What is ‘Greenwashing’?

Being green is hot right now. Nobody really wants to be seen as the harbinger of death; the company that is bringing about the destruction of the ecosystem we depend upon, just to make a quick buck.

However, there are those companies out there who are responsible for much of the habitat loss; much of the pollution that is endangering the lives of flora and fauna across the world, who see the green movement as a marketing opportunity. This has come to be known as “greenwashing”.

100 Companies

The Carbon Futures Report, published in 2017 found that just 100 companies, a mixture of investor owned and state owned, are responsible for 1 Trillion tonnes of greenhouse gas emissions. It found that:

the highest emitting companies since 1988 that are investor-owned include: ExxonMobil, Shell, BP, Chevron, Peabody, Total, and BHP Billiton. Key state-owned companies include Saudi Aramco, Gazprom, National Iranian Oil, Coal India, Pemex, and CNPC (PetroChina). Coal emissions from China are represented by the state, in which key state-owned producers include Shenhua Group, Datong Coal Mine Group, and China National Coal Group.

It’s understandable that these companies would want to distance themselves from their legacy, just as a murderer may wish to be remembered for the good that he or she may have done up until that point and, to their credit these companies have at least tried to be inventive in the ways they pretend to exhibit green credentials.

The exercise thing…

Ineos has lately doubled down on the physical activity thing. It sponsors a cycling team now, but has also been sponsoring a physical activity project for children. It’s less a “green” thing and more of a social responsibility thing. Maybe pretending to be green whilst attempting to frack much of rural England is a bit too much of a stretch.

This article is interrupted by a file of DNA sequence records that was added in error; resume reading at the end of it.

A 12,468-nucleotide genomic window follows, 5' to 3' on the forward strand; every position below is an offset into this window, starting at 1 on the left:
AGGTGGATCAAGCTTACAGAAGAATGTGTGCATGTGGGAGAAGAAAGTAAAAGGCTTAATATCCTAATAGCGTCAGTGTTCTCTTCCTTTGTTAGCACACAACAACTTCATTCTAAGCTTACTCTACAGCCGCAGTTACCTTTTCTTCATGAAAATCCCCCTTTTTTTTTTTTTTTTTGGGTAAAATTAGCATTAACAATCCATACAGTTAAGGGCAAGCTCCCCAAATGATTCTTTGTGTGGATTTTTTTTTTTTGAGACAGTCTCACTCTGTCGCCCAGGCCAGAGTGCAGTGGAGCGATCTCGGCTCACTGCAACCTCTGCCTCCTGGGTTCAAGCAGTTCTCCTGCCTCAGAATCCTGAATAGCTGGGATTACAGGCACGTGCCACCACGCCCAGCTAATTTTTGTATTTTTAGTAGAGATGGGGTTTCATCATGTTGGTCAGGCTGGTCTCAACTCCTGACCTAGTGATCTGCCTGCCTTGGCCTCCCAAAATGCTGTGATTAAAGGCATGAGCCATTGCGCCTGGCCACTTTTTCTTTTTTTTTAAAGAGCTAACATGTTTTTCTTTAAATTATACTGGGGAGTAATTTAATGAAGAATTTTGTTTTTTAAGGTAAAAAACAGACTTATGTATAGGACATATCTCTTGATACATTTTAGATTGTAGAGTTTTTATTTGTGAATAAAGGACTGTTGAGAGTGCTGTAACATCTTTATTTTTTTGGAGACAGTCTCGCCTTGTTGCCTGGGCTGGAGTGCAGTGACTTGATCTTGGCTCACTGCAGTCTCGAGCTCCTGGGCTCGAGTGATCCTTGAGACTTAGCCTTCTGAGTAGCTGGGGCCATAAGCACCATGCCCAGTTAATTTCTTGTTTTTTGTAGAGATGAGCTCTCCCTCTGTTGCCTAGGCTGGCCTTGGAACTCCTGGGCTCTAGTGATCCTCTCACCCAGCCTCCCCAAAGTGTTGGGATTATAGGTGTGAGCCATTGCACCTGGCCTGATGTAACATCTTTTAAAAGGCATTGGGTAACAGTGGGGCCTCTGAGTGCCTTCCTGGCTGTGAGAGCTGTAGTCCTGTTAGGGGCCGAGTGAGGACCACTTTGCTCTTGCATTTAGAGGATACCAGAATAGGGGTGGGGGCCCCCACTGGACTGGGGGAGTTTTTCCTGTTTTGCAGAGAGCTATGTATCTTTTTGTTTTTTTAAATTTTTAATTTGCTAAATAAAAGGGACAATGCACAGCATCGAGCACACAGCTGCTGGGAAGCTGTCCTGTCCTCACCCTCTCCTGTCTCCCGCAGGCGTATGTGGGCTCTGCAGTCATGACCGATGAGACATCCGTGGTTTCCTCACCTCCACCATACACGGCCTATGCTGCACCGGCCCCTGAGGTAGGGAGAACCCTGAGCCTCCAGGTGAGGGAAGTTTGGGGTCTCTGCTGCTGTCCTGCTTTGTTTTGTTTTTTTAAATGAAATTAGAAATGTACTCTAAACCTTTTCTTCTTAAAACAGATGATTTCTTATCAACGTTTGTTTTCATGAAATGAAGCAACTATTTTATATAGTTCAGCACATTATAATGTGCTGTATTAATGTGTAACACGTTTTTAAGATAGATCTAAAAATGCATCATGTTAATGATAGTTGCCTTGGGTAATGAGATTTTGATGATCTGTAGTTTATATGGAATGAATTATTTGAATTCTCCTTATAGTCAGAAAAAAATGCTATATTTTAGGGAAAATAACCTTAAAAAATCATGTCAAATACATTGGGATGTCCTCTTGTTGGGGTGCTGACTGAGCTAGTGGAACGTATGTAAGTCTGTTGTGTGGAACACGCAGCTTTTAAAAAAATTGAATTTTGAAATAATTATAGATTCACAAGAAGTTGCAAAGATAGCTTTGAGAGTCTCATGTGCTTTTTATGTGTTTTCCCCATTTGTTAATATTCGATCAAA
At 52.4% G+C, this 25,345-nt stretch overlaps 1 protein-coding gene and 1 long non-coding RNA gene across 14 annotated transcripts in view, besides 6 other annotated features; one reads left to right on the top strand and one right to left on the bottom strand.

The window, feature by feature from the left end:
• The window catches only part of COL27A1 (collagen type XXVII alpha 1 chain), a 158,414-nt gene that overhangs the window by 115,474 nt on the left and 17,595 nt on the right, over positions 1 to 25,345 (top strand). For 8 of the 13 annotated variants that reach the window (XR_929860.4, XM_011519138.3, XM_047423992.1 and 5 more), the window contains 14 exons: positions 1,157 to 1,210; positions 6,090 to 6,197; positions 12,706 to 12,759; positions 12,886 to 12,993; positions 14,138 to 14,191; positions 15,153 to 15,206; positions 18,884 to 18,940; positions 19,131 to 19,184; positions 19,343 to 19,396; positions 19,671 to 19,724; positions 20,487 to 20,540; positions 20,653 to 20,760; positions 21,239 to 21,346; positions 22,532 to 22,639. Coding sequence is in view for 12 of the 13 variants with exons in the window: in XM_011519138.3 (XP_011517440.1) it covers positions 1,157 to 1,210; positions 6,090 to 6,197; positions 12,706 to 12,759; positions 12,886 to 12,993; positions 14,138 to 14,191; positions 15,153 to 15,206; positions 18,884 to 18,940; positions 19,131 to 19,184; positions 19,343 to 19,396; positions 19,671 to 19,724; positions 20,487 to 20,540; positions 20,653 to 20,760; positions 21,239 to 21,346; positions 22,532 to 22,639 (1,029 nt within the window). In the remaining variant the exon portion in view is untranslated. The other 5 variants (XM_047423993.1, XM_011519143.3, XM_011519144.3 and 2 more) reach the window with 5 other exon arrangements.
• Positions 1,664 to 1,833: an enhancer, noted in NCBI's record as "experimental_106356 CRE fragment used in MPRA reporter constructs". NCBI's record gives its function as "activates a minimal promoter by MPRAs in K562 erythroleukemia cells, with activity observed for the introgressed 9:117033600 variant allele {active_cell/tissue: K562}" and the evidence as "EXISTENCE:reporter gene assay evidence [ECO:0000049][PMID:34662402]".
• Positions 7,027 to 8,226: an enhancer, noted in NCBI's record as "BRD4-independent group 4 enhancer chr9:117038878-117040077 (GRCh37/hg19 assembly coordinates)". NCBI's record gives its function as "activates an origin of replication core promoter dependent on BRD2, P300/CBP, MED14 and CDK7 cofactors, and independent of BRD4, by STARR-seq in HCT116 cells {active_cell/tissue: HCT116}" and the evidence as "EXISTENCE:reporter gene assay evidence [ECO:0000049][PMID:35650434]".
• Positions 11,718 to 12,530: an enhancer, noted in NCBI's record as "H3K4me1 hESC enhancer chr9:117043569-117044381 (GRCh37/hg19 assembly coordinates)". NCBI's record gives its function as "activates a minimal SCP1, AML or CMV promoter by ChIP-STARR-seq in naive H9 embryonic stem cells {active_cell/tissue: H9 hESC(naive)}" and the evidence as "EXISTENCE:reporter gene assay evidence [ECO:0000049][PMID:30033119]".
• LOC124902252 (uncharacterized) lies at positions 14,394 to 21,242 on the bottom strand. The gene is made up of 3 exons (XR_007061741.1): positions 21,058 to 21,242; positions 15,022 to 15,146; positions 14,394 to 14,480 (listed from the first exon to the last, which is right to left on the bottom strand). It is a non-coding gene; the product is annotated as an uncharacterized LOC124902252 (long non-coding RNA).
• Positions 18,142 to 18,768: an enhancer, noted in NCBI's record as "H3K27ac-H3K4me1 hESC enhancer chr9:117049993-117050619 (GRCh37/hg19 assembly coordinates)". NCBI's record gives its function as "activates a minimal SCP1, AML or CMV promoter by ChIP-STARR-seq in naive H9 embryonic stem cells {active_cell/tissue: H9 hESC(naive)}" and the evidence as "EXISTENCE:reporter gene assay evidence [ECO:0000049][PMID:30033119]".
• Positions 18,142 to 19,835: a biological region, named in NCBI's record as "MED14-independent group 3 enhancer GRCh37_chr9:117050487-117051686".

The Daily Mile is promoted as “a social physical activity, with children running or jogging – at their own pace – in the fresh air with friends”. But campaigners say its promotion of “fresh air and a healthy lifestyle” is at odds with the reality of Ineos’s operations.

via Ineos accused of ‘greenwashing’ over Daily Mile sponsorship | Environment | The Guardian

The please-don’t-ask-us-what-we-do thing…

One of the positive benefits of not being on social media at the moment is that I no longer have to see Shell, BP and Esso’s greenwashing exploits in the form of sponsored posts.

Shell is doubling down on its tree-planting, meanwhile increasing the supply of oil into the market:

Meanwhile, BP wants to solve climate change by selling us more oil.

Yeah, I know…

Unfortunately, whilst there is still a market for oil and gas, the likes of BP, Shell and Ineos will continue trying to provide it, usually with little regard for the consequences. It’s a bit like the narcotics industry. We know that heroin is massively destructive to people’s lives, but whilst there is a market for it, people will continue trying to make money from it.

The difference here is that the sale of oil and gas may eventually lead us into a situation where money no longer has a value, after society has collapsed and the last few humans are scrabbling around for the last of the food, choking on the toxic air and wading through plastic.

Money after all, is a social construct and its value is dependent upon there being a society that continues to value it. We’ve lost half of the world’s wildlife since the 1970s and as much as we like to pretend otherwise, we are a species of mammal that has the same biological needs as the creatures we are losing. How long do you think we have left?

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